Win the Talent War: Ilya Usorov, co-founder of Day100
Ilya Usorov, co-founder of Day100, shares his ideas for using references as a best practice to vet your candidates and ensure that you capture only the top potential for all of your job postings. In the interest of making recruiting more data driven and more human, Usorov and his team leverage software and referrals to take a more personalized approach to recruiting.
Time-Stamped Show Notes
[00:00] Introduction and background of Ilya Usorov.
[05:02] Unique services offered by Day100.
[10:17] Measuring a candidate’s ability to adjust to your company culture.
[14:56] A model for a new recruiting process.
[17:41] Changes in the recruitment marketplace.
[18:54] The question of a degree.
[22:05] Usorov’s advice to his college-aged self.
[25:00] Contact info.
Introduction and Background
Usorov’s family were Russian immigrants who moved to America when he was three years old. It was thanks to his hard-working parents that he was able to get a great education at NYU. He feels humbled and honored to have this opportunity to be an entrepreneur.
Both he and his business partner worked at a boutique management consulting firm in New York, and he was tasked with recruiting and building their team. The team grew from two people to a team of twenty-five over a period of two and a half years. The more he worked at his recruiting skills, the more it grew into an obsession about how he could do it better and find the right people. “I went into a deep dive about finding people who were right for our team,” says Usorov. Although that period of growth was chaotic, he loved the challenge of finding the best people. He got hooked, and that became the inspiration for starting his own company, Day100.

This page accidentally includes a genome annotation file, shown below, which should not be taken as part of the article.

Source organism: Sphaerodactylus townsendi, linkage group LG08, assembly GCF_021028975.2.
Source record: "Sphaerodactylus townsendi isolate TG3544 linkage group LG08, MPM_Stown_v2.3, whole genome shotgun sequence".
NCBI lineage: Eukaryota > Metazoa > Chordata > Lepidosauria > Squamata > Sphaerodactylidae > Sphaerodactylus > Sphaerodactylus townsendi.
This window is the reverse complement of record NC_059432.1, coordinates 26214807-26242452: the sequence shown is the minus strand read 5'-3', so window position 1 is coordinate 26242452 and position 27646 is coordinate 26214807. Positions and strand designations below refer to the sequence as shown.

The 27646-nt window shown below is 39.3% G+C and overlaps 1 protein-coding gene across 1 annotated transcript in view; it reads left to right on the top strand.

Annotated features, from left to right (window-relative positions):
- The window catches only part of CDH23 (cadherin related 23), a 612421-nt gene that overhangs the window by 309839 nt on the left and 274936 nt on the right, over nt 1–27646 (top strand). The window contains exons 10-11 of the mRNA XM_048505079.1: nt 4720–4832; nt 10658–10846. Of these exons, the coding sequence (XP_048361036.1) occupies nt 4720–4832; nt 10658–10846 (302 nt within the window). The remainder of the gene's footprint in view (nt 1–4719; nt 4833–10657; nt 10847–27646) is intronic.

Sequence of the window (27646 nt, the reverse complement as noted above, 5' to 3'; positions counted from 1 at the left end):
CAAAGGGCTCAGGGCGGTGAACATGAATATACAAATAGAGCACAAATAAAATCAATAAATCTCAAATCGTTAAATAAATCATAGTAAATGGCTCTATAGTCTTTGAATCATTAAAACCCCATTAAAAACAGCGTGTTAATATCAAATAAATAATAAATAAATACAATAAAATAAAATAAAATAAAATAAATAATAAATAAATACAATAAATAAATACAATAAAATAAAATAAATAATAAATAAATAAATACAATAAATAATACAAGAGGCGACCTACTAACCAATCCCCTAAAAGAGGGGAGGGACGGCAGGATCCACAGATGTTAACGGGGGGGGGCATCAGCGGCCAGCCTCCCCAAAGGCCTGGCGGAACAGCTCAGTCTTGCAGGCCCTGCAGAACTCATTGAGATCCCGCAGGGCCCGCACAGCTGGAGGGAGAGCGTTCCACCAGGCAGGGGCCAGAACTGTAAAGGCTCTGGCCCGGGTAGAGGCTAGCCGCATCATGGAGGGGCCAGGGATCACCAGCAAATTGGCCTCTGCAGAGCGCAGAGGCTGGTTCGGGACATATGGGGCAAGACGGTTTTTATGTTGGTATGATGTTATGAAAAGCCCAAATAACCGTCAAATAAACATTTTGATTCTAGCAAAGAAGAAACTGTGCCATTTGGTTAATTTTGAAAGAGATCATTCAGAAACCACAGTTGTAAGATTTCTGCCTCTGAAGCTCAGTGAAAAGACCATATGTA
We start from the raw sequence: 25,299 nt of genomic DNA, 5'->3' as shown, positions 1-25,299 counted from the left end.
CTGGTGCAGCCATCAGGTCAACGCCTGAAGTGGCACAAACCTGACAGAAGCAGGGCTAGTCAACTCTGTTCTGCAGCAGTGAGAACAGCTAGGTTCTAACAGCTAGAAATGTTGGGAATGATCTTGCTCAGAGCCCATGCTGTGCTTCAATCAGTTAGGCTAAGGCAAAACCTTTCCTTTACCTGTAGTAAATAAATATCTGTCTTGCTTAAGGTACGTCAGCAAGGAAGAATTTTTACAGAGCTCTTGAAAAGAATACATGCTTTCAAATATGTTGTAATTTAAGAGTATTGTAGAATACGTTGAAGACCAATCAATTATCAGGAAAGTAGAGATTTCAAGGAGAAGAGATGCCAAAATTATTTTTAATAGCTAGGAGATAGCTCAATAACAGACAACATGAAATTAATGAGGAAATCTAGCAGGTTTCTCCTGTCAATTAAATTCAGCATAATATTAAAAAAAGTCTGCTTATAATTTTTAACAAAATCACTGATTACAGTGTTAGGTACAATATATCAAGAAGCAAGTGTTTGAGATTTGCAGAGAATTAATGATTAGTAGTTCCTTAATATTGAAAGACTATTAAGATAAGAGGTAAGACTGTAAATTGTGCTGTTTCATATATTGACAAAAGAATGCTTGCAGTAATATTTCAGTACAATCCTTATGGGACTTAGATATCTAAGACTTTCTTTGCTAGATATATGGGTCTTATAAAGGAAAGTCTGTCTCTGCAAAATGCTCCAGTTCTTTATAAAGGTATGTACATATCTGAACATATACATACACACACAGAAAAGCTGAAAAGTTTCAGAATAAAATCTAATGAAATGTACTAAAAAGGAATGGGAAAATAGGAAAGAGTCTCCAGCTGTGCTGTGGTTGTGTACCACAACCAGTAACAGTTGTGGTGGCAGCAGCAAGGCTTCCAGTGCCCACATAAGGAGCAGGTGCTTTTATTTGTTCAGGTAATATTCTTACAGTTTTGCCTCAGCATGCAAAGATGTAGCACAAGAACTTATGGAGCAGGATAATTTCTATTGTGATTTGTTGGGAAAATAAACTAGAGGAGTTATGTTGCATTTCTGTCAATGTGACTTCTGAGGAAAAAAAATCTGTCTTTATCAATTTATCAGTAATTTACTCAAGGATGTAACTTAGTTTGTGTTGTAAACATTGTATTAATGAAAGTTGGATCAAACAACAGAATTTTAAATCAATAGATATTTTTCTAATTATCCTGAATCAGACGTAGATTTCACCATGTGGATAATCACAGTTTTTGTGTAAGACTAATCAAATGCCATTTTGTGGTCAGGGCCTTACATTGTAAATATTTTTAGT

Day100’s Unique Services
Day100 is a web-based recruiting software platform. Usorov explains, “The goal of Day100 is to help companies make faster and more competent decisions on the candidates that they’re seeing and hiring, specifically basing those decisions on two critical factors: performance potential, and culture fit.”
Day100 aims to lead the market in this new technology by helping business owners identify if someone will be able to perform well in their unique environment, team, and business. Day100 also has tools that make the process faster, easier, more accurate, and more streamlined than ever before.
Usorov was always uncomfortable with the process of the old model of recruitment. He saw a resume, interviewed the job applicant on the phone, and then once in person. Then his team met with them anywhere from one to three times. Based on that limited contact alone, he had to ask himself, “Am I confident that this person will do a great job over the next two or three years with my team?” The honest answer was that he didn’t know, and there was a lot of hard work and gut feelings involved.
“What we want to do,” he explains, “is help companies fill that gap of information … in the traditional process, they maybe only have a 20% grasp on the performance potential and culture fit that a candidate has with them. Through Day100 … we want that number to increase to maybe 80%.” Usorov is quick to add that his software cannot replace you as a person. Ultimately, there is always a human who’s going to have to make the decision. Day100 can help fill that gap by bringing more good, objective data to help a human make a better, faster, more confident decision, which in turn benefits the company in terms of dollars, time, performance, and productivity.